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Assessment of automatic ligand building in ARP/wARP.

Evrard GX, Langer GG, Perrakis A, Lamzin VS - Acta Crystallogr. D Biol. Crystallogr. (2006)

Bottom Line: Ligand building in ARP/wARP involves two main steps: automatic identification of the location of the ligand and the actual construction of its atomic model.The first step is most successful for large ligands.Both steps are successful for ligands with low to moderate atomic displacement parameters.

View Article: PubMed Central - HTML - PubMed

Affiliation: European Molecular Biology Laboratory (EMBL), c/o DESY, Notkestrasse 85, 22603 Hamburg, Germany. evrard@embl-hamburg.de

ABSTRACT
The efficiency of the ligand-building module of ARP/wARP version 6.1 has been assessed through extensive tests on a large variety of protein-ligand complexes from the PDB, as available from the Uppsala Electron Density Server. Ligand building in ARP/wARP involves two main steps: automatic identification of the location of the ligand and the actual construction of its atomic model. The first step is most successful for large ligands. The second step, ligand construction, is more powerful with X-ray data at high resolution and ligands of small to medium size. Both steps are successful for ligands with low to moderate atomic displacement parameters. The results highlight the strengths and weaknesses of both the method of ligand building and the large-scale validation procedure and help to identify means of further improvement.

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Effect of the size of the ligand on the efficiency of the procedure. The total test set is in a darker colour; ‘good’ ligands are in a lighter colour.
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fig6: Effect of the size of the ligand on the efficiency of the procedure. The total test set is in a darker colour; ‘good’ ligands are in a lighter colour.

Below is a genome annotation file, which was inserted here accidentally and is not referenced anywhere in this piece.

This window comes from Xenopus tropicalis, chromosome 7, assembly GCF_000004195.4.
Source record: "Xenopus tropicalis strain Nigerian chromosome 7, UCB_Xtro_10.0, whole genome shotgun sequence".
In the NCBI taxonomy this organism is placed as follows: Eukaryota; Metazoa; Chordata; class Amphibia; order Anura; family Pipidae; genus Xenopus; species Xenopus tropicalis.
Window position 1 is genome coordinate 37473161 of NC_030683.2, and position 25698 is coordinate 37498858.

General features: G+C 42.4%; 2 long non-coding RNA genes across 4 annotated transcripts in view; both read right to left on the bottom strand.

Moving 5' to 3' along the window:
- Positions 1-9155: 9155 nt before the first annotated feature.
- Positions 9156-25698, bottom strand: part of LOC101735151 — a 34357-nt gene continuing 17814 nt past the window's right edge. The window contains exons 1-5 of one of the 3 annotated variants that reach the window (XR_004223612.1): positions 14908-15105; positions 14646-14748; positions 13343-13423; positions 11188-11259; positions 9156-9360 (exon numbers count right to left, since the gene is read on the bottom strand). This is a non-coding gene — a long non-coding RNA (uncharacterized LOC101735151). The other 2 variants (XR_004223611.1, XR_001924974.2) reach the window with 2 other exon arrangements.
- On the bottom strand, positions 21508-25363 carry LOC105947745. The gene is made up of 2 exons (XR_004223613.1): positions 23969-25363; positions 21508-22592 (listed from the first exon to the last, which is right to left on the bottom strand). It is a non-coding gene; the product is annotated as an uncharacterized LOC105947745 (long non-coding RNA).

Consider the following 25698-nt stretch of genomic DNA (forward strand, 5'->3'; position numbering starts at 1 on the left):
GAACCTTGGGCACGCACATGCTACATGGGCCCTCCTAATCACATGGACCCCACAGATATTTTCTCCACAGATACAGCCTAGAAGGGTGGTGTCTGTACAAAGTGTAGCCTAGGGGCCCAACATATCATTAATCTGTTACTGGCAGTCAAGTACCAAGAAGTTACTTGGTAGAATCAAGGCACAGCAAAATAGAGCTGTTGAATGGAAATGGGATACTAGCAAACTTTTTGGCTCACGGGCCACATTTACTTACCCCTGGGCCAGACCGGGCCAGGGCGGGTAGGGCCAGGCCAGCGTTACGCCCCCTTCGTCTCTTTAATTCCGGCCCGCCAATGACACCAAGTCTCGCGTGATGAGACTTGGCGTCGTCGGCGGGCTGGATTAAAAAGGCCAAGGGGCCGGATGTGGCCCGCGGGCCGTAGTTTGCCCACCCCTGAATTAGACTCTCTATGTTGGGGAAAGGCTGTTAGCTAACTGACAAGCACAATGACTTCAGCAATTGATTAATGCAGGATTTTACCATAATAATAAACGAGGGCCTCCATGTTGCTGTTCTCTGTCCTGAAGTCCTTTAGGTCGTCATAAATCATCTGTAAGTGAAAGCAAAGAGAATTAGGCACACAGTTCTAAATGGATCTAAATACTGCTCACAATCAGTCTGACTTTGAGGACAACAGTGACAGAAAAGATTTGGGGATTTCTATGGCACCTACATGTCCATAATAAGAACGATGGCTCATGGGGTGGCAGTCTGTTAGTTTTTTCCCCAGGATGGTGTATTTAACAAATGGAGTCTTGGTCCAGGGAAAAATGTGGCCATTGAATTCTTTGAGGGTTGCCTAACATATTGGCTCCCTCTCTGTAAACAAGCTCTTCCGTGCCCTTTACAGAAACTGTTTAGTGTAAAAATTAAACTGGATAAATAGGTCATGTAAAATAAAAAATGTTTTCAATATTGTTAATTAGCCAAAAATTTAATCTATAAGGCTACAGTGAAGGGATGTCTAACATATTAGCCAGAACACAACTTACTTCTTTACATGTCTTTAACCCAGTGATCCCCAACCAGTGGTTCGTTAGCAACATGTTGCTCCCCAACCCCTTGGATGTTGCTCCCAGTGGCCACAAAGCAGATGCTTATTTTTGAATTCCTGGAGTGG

Mentions: The location of the binding site and the construction of the ligand molecule are differently affected by the size of the ligand (Fig. 6 ▶). Consistently with the intrinsic structure of the algorithm, it is easier to locate the binding sites for larger ligands, while smaller ligands are simpler to build. One reason for this is the fact that the site identification considers all possible clusters in the density by their volume. Conversely, the construction step takes into account all interpretations of a single selected cluster in terms of a ligand molecule.


Assessment of automatic ligand building in ARP/wARP.

Evrard GX, Langer GG, Perrakis A, Lamzin VS - Acta Crystallogr. D Biol. Crystallogr. (2006)

Effect of the size of the ligand on the efficiency of the procedure. The total test set is in a darker colour; ‘good’ ligands are in a lighter colour.
© Copyright Policy - open-access
Related In: Results  -  Collection

License
Show All Figures
getmorefigures.php?uid=PMC2483501&req=5

fig6: Effect of the size of the ligand on the efficiency of the procedure. The total test set is in a darker colour; ‘good’ ligands are in a lighter colour.
Mentions: The location of the binding site and the construction of the ligand molecule are differently affected by the size of the ligand (Fig. 6 ▶). Consistently with the intrinsic structure of the algorithm, it is easier to locate the binding sites for larger ligands, while smaller ligands are simpler to build. One reason for this is the fact that the site identification considers all possible clusters in the density by their volume. Conversely, the construction step takes into account all interpretations of a single selected cluster in terms of a ligand molecule.

Bottom Line: Ligand building in ARP/wARP involves two main steps: automatic identification of the location of the ligand and the actual construction of its atomic model.The first step is most successful for large ligands.Both steps are successful for ligands with low to moderate atomic displacement parameters.

View Article: PubMed Central - HTML - PubMed

Affiliation: European Molecular Biology Laboratory (EMBL), c/o DESY, Notkestrasse 85, 22603 Hamburg, Germany. evrard@embl-hamburg.de

ABSTRACT
The efficiency of the ligand-building module of ARP/wARP version 6.1 has been assessed through extensive tests on a large variety of protein-ligand complexes from the PDB, as available from the Uppsala Electron Density Server. Ligand building in ARP/wARP involves two main steps: automatic identification of the location of the ligand and the actual construction of its atomic model. The first step is most successful for large ligands. The second step, ligand construction, is more powerful with X-ray data at high resolution and ligands of small to medium size. Both steps are successful for ligands with low to moderate atomic displacement parameters. The results highlight the strengths and weaknesses of both the method of ligand building and the large-scale validation procedure and help to identify means of further improvement.

Show MeSH
Related in: MedlinePlus